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Book Forum: CHILD PSYCHIATRY   |    
Children in a Violent Society
ALBERT J. SOLNIT, M.D.
Am J Psychiatry 2000;157:293-a-294. doi:10.1176/appi.ajp.157.2.293-a
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New Haven, Conn.

edited by Joy D. Osofsky, Ph.D. New York, Guilford Publications, 1997, 338 pp., $40.00; $19.95 (paper).

This is a timely, well-edited collection of essays reflecting the observations and studies of dedicated active researchers concerned with children in a violent society. It has the strengths and weaknesses of a multiauthored volume, but the strengths greatly outweigh the weaknesses. This book will serve as an essential reference for advancing studies focused on this painful, complex, and compelling area of human tragedy. Throughout there are productive efforts to explore interventions that can ameliorate grave consequences of violence to several generations of children, adolescents, and adults.

In these seminal essays, the following recurring themes are vividly and persuasively presented:

1. The culture of poverty attracts and magnifies violence. More important, these essays demonstrate that children in poverty who are exposed to violence do not have options that middle- and upper-class children have to cope with and to mitigate as well as to overcome the trauma caused by exposure to violence. As the editor states, "The environment, that is, the social and cultural context in which families live, can help either to promote or buffer violence" (p. 263).

2. No one method or theory is sufficient or adequate to evaluate and provide a treatment rehabilitation plan for those children who are psychologically and emotionally damaged by violence. In that sense, we must remain as humble and curious about individual cases as August Aichhorn was in his 1925 classic Wayward Youth(1), while admiring and learning from the authors of this book about population-centered studies. Soon after Children in a Violent Society was published in 1997, Violence in American Schools(2) was published; the two volumes complement each other in the spectrum of perspectives they provide, from clinical to sociological.

3. To a great extent, the evaluation and treatment of the individual child must be tailored to that unique child and his or her experiences, family, and neighborhood. As Jenkins and Bell state, "The issue is not to treat all violence-exposed children as if they will be devastated by the experience, but rather to approach each exposed child as one at-risk and one for whom there must be some attempt to establish his or her level of potential morbidity" (p. 27). As eloquently stated by Marans and Adelman, "When there is no one available to listen, children are alone with the distress and disorganization that so often follows their close encounters with interpersonal violence. On their own, attempts to recover from overwhelming fear, uncertainty, and helplessness may be at a very high price to children’s developmental potential as well as to the communities that have been unable to protect or support them" (p. 220).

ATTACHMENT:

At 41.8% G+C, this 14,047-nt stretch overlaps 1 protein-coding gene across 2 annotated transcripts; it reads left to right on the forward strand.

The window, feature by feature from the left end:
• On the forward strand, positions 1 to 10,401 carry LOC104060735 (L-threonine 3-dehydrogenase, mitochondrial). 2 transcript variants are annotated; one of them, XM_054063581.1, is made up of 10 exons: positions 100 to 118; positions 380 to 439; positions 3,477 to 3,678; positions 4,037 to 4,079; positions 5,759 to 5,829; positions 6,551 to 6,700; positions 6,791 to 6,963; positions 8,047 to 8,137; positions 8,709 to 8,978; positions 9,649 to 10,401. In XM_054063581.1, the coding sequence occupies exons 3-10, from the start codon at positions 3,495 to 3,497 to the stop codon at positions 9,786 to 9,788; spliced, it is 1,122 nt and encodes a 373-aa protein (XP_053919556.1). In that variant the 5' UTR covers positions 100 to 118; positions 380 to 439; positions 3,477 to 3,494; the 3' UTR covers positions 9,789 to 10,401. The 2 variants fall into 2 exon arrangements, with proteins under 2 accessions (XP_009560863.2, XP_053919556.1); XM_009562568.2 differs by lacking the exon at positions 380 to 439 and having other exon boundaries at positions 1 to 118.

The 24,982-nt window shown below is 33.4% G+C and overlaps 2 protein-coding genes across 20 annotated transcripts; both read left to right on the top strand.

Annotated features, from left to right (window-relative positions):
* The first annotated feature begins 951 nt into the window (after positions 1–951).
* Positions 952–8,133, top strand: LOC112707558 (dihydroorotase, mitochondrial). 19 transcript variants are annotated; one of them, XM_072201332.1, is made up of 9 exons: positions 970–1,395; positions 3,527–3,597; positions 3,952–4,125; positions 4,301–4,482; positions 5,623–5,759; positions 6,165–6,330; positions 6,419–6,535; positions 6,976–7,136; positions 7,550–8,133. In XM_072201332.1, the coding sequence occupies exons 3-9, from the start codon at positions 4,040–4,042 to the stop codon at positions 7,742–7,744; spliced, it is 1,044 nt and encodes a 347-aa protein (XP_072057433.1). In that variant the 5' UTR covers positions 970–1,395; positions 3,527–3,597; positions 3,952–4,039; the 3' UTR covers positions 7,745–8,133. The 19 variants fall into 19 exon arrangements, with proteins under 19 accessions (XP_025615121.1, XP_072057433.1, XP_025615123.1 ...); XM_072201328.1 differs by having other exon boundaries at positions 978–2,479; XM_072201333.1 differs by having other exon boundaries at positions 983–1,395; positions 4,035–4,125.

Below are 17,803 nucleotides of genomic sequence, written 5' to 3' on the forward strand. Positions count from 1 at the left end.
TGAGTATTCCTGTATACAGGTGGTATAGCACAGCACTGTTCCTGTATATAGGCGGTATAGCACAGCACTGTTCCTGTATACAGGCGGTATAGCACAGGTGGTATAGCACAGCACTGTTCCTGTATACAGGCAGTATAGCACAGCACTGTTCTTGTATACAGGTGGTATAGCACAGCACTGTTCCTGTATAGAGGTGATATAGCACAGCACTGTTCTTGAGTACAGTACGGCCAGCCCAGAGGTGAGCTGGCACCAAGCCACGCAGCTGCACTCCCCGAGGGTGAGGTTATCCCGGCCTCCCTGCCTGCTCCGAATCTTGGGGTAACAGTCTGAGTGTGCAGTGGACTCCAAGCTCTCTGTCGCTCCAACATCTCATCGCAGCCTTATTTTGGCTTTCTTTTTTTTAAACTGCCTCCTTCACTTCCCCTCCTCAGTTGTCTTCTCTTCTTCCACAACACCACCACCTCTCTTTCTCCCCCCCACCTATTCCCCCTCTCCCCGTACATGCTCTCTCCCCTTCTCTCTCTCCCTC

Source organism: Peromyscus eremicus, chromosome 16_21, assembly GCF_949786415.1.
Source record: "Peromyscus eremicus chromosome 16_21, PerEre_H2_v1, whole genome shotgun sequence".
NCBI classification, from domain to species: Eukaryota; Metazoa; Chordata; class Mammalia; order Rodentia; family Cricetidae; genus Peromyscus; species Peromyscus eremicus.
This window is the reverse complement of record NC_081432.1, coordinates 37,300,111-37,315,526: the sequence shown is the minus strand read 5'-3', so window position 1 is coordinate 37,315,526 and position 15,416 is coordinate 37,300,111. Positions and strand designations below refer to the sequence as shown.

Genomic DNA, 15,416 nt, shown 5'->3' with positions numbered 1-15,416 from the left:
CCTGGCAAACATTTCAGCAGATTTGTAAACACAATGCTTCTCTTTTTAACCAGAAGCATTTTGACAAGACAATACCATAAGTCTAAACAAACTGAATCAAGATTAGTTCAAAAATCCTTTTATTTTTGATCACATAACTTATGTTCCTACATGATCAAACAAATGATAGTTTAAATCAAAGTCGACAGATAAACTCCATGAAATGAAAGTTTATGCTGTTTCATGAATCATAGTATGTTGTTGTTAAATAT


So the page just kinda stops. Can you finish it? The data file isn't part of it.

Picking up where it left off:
Moving from the individual child exposed to violence to the "culture of violence," Garbarino and Kostelny state, "One of the conclusions we draw from our observations of children coping with chronic violence in the United States today [is that] children are capable of coping with one or two major risk factors in their lives. But when risk accumulates—as with the addition of a third, fourth and fifth risk factor—we see a precipitation of developmental damage, particularly relevant to understanding the impact of chronic community violence on inner-city children" (p. 34).

As one reads this book, it is well to keep in mind that in the United States, as reported by the Centers for Disease Control, the Department of Education, and the Justice Department (3), there is a trend toward less violence in the schools and a decrease in violent crimes committed by children and teenagers. However, due to the shocking violence of these incidences, especially because of the availability and efficiency of the weapons employed, surveys indicate that children feel less safe in schools and adults are more fearful of adolescents.

This book is a necessary and highly readable resource for those who are concerned with children in a violent society, especially if they wish to be aware of where we are and how far we have yet to travel in assuring that children receive the high priority they need and deserve.

Aichhorn A: Wayward Youth (1925). New York, Viking Press, 1935
 
Elliott DS, Hamburg BA, Williams XR: Violence in American Schools. New York, Cambridge University Press, 1998
 
Glassner B: Violence: the fears, the facts. New York Times, Aug 19, 1999, p A19
 
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References

Aichhorn A: Wayward Youth (1925). New York, Viking Press, 1935
 
Elliott DS, Hamburg BA, Williams XR: Violence in American Schools. New York, Cambridge University Press, 1998
 
Glassner B: Violence: the fears, the facts. New York Times, Aug 19, 1999, p A19
 
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